15th of October 2020


The controversial lemon squezeer

    Not all squeezers are actually designed for that purpose. Probably one of the most famous example of this is the Juicy Salif, developed by Philippe Starck in 1990. It is considered an icon of industrial design and has been displayed in New York's Museum of Modern Art.
   Juicy Salif became the most famous lemon squeezer in the history of design, a much critiqued but widely loved item. The celebrity of the object comes from its innovative and organic spider shape, which surprises and is deemed controversial to this day. The designer himself pointed out that it is more of a “conversation object”, highly decorative and intentionally provocative.

   The object is also a symbol of both Philippe Starck and of the brand Alessi itself. The product was sketched in its essentials by Starck during a holiday by the sea in Italy, on a pizzeria napkin. It was just an intuition, sparked in front of a plate of calamari during a lunch on the island of Capraia: Philippe Starck, instead of impatiently tapping his fingers on the placemat, started drawing on it, inspired by the sea-food and the lemon to juice on it. Once his project was completed, he sent it to Alberto Alessi, who had been waiting for months for the project of a tray, not expecting that of a paradoxical lemon squeezer.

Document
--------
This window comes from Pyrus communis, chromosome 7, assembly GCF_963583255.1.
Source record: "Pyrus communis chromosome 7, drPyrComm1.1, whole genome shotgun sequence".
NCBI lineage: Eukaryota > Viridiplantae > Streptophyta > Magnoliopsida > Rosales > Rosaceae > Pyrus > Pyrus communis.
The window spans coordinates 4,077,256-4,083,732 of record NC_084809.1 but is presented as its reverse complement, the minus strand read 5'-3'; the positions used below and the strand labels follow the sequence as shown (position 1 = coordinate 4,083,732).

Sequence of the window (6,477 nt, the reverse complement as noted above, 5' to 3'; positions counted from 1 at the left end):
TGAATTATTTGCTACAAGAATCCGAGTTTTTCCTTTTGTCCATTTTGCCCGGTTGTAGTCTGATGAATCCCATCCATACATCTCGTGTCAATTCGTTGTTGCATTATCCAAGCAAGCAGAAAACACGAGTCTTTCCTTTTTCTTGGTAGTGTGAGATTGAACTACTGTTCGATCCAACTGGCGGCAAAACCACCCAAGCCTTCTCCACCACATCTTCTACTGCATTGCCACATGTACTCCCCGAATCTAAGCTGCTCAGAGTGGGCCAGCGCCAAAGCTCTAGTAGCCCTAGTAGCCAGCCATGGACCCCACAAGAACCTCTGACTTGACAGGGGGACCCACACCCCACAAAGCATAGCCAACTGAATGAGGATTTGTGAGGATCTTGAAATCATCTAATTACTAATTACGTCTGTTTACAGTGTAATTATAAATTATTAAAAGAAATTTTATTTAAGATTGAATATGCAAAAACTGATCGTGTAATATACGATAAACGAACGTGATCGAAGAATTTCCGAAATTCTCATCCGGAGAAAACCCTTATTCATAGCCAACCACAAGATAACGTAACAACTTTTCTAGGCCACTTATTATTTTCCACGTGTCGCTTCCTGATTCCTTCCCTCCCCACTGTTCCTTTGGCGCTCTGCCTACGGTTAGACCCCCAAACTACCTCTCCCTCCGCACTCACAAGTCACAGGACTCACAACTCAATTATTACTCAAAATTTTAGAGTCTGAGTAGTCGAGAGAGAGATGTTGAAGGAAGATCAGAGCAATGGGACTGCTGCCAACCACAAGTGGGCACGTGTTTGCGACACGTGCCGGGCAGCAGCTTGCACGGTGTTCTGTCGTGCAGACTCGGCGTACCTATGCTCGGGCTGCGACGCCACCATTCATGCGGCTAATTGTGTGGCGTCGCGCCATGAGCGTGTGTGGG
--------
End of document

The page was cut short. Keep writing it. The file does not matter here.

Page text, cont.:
This lemon squeezer produced by Alessi, is made of aluminium casting. For the tenth anniversary of its launch, 10,000 were individually numbered and gold plated. There has also been a grey/black (Anthracite) coloured version of which 47,000 un-numbered examples were produced between 1991 and 2004. Both are now collectors items.
   More on Philippe Starck and Alessi.